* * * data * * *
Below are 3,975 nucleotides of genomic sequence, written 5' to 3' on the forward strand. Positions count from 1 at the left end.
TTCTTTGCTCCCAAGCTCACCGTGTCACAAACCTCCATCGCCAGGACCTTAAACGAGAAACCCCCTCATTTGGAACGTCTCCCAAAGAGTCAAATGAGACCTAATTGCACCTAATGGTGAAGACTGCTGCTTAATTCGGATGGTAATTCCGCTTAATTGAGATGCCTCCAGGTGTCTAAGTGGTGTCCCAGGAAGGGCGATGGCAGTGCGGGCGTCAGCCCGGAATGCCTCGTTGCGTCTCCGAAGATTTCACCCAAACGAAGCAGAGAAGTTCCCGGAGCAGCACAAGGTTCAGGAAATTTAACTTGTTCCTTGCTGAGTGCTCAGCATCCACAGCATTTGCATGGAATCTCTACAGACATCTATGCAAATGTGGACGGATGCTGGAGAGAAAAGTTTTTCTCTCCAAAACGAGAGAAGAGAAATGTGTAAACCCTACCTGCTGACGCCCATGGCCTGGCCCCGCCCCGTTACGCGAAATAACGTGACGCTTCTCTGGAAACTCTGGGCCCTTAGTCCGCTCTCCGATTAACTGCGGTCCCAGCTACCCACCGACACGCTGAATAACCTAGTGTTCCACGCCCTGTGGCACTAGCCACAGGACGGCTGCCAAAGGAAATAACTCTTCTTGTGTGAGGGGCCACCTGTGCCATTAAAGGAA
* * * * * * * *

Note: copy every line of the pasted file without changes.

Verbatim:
Below are 3,975 nucleotides of genomic sequence, written 5' to 3' on the forward strand. Positions count from 1 at the left end.
TTCTTTGCTCCCAAGCTCACCGTGTCACAAACCTCCATCGCCAGGACCTTAAACGAGAAACCCCCTCATTTGGAACGTCTCCCAAAGAGTCAAATGAGACCTAATTGCACCTAATGGTGAAGACTGCTGCTTAATTCGGATGGTAATTCCGCTTAATTGAGATGCCTCCAGGTGTCTAAGTGGTGTCCCAGGAAGGGCGATGGCAGTGCGGGCGTCAGCCCGGAATGCCTCGTTGCGTCTCCGAAGATTTCACCCAAACGAAGCAGAGAAGTTCCCGGAGCAGCACAAGGTTCAGGAAATTTAACTTGTTCCTTGCTGAGTGCTCAGCATCCACAGCATTTGCATGGAATCTCTACAGACATCTATGCAAATGTGGACGGATGCTGGAGAGAAAAGTTTTTCTCTCCAAAACGAGAGAAGAGAAATGTGTAAACCCTACCTGCTGACGCCCATGGCCTGGCCCCGCCCCGTTACGCGAAATAACGTGACGCTTCTCTGGAAACTCTGGGCCCTTAGTCCGCTCTCCGATTAACTGCGGTCCCAGCTACCCACCGACACGCTGAATAACCTAGTGTTCCACGCCCTGTGGCACTAGCCACAGGACGGCTGCCAAAGGAAATAACTCTTCTTGTGTGAGGGGCCACCTGTGCCATTAAAGGAA